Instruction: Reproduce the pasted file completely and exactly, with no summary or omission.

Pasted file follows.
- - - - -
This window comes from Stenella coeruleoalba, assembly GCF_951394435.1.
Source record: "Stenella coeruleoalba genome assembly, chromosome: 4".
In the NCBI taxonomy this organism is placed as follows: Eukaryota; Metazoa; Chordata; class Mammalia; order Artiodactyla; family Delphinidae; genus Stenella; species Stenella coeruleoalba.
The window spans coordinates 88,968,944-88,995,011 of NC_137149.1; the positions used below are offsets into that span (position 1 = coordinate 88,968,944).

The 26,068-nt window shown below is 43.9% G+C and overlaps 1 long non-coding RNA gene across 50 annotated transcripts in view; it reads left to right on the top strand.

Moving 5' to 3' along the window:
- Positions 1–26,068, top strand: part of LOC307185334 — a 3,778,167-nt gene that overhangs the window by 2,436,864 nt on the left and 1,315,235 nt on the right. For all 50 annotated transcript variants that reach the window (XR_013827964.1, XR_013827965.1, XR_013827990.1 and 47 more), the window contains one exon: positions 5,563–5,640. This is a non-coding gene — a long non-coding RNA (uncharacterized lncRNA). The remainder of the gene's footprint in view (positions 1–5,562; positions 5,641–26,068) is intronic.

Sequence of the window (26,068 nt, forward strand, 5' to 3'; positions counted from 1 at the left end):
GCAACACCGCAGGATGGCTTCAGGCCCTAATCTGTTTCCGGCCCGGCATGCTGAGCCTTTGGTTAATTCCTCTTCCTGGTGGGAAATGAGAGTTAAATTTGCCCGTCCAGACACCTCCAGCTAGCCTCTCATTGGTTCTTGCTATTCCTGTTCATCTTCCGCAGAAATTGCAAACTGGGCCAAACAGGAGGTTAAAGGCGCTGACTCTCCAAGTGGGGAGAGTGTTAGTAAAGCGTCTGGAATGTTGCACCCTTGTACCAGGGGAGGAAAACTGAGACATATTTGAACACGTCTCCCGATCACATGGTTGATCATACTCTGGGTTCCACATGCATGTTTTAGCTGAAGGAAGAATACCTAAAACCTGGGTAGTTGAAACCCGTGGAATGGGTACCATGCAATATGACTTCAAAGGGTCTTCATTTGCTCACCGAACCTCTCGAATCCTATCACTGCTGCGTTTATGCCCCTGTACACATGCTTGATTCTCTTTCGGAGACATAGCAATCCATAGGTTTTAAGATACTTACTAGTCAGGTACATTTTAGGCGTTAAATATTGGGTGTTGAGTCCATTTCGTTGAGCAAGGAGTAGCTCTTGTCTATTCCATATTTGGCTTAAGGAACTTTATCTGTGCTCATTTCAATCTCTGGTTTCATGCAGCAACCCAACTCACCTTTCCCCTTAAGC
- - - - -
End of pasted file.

This window comes from Stenella coeruleoalba, assembly GCF_951394435.1.
Source record: "Stenella coeruleoalba genome assembly, chromosome: 4".
In the NCBI taxonomy this organism is placed as follows: Eukaryota; Metazoa; Chordata; class Mammalia; order Artiodactyla; family Delphinidae; genus Stenella; species Stenella coeruleoalba.
The window spans coordinates 88,968,944-88,995,011 of NC_137149.1; the positions used below are offsets into that span (position 1 = coordinate 88,968,944).

The 26,068-nt window shown below is 43.9% G+C and overlaps 1 long non-coding RNA gene across 50 annotated transcripts in view; it reads left to right on the top strand.

Moving 5' to 3' along the window:
- Positions 1–26,068, top strand: part of LOC307185334 — a 3,778,167-nt gene that overhangs the window by 2,436,864 nt on the left and 1,315,235 nt on the right. For all 50 annotated transcript variants that reach the window (XR_013827964.1, XR_013827965.1, XR_013827990.1 and 47 more), the window contains one exon: positions 5,563–5,640. This is a non-coding gene — a long non-coding RNA (uncharacterized lncRNA). The remainder of the gene's footprint in view (positions 1–5,562; positions 5,641–26,068) is intronic.

Sequence of the window (26,068 nt, forward strand, 5' to 3'; positions counted from 1 at the left end):
GCAACACCGCAGGATGGCTTCAGGCCCTAATCTGTTTCCGGCCCGGCATGCTGAGCCTTTGGTTAATTCCTCTTCCTGGTGGGAAATGAGAGTTAAATTTGCCCGTCCAGACACCTCCAGCTAGCCTCTCATTGGTTCTTGCTATTCCTGTTCATCTTCCGCAGAAATTGCAAACTGGGCCAAACAGGAGGTTAAAGGCGCTGACTCTCCAAGTGGGGAGAGTGTTAGTAAAGCGTCTGGAATGTTGCACCCTTGTACCAGGGGAGGAAAACTGAGACATATTTGAACACGTCTCCCGATCACATGGTTGATCATACTCTGGGTTCCACATGCATGTTTTAGCTGAAGGAAGAATACCTAAAACCTGGGTAGTTGAAACCCGTGGAATGGGTACCATGCAATATGACTTCAAAGGGTCTTCATTTGCTCACCGAACCTCTCGAATCCTATCACTGCTGCGTTTATGCCCCTGTACACATGCTTGATTCTCTTTCGGAGACATAGCAATCCATAGGTTTTAAGATACTTACTAGTCAGGTACATTTTAGGCGTTAAATATTGGGTGTTGAGTCCATTTCGTTGAGCAAGGAGTAGCTCTTGTCTATTCCATATTTGGCTTAAGGAACTTTATCTGTGCTCATTTCAATCTCTGGTTTCATGCAGCAACCCAACTCACCTTTCCCCTTAAGC